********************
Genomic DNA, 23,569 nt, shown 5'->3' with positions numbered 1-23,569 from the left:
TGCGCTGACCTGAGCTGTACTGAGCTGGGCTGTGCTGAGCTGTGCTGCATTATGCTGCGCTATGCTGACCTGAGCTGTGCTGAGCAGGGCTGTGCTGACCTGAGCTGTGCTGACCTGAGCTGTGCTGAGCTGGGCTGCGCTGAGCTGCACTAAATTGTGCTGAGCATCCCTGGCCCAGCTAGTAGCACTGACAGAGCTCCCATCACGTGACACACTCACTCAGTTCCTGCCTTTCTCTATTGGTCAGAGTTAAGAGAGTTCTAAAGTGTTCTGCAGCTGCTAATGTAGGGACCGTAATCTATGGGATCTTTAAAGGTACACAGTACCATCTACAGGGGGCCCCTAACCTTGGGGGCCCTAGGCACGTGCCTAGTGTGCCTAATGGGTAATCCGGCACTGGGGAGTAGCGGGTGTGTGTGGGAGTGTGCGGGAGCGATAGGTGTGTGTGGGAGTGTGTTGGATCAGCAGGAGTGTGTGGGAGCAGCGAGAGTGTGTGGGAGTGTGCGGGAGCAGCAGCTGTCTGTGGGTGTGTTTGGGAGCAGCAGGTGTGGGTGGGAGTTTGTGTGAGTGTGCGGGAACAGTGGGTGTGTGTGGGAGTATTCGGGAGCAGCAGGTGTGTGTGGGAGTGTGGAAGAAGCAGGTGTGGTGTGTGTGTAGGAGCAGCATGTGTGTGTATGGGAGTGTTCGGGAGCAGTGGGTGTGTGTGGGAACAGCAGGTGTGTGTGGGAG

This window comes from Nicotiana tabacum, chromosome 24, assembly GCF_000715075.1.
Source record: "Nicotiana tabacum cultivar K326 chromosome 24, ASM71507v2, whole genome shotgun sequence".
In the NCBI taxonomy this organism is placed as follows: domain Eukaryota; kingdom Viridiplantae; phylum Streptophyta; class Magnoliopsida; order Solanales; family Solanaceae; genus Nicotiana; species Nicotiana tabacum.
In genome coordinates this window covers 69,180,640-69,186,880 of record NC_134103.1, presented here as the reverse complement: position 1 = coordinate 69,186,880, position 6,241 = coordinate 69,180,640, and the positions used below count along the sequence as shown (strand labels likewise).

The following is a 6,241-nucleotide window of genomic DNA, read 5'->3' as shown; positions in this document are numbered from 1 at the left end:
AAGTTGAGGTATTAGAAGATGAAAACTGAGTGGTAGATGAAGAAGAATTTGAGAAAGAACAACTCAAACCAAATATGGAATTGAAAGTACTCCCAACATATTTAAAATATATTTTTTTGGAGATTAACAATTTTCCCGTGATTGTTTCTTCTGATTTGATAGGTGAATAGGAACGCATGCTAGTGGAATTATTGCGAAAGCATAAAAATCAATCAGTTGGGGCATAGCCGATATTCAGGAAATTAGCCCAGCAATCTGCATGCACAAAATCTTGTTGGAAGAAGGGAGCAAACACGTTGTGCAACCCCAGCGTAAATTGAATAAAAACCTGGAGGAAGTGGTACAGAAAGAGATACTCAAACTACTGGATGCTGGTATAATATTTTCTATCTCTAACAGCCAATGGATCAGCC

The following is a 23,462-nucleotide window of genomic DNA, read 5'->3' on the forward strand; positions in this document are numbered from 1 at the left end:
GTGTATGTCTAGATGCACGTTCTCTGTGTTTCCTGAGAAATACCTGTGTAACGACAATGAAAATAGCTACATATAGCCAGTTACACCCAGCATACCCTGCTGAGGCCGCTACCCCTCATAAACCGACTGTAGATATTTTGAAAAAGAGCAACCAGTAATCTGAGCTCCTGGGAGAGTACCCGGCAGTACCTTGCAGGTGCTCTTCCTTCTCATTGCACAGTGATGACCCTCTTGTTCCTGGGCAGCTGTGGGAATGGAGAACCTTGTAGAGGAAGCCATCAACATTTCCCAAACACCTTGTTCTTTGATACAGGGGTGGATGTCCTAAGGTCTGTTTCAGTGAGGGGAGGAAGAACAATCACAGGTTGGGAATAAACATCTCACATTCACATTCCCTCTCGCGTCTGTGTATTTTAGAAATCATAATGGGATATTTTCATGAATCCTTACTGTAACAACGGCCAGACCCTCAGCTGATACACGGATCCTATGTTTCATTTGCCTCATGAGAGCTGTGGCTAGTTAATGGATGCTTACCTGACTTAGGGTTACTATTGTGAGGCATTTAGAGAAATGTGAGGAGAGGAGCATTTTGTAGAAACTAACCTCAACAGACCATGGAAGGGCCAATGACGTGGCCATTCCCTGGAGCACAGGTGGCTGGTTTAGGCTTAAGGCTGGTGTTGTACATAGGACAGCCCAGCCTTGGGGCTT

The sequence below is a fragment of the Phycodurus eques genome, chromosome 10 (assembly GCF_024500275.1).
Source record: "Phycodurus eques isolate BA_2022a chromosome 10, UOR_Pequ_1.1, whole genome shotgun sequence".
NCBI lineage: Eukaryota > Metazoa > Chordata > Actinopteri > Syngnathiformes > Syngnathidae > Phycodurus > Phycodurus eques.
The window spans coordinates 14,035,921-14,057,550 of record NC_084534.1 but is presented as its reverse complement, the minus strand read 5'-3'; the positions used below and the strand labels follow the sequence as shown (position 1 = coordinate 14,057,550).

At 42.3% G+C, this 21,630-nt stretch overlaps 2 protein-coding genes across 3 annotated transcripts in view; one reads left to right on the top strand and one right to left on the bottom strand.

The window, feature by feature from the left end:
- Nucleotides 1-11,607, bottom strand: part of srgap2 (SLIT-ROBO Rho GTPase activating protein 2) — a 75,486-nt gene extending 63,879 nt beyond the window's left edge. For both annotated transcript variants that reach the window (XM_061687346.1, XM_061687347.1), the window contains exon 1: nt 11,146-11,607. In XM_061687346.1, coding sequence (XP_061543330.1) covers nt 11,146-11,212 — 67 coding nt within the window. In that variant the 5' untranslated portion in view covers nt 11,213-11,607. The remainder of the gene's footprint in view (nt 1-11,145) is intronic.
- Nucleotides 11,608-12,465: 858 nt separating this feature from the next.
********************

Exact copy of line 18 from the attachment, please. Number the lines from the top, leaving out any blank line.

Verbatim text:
- Nucleotides 11,608-12,465: 858 nt separating this feature from the next.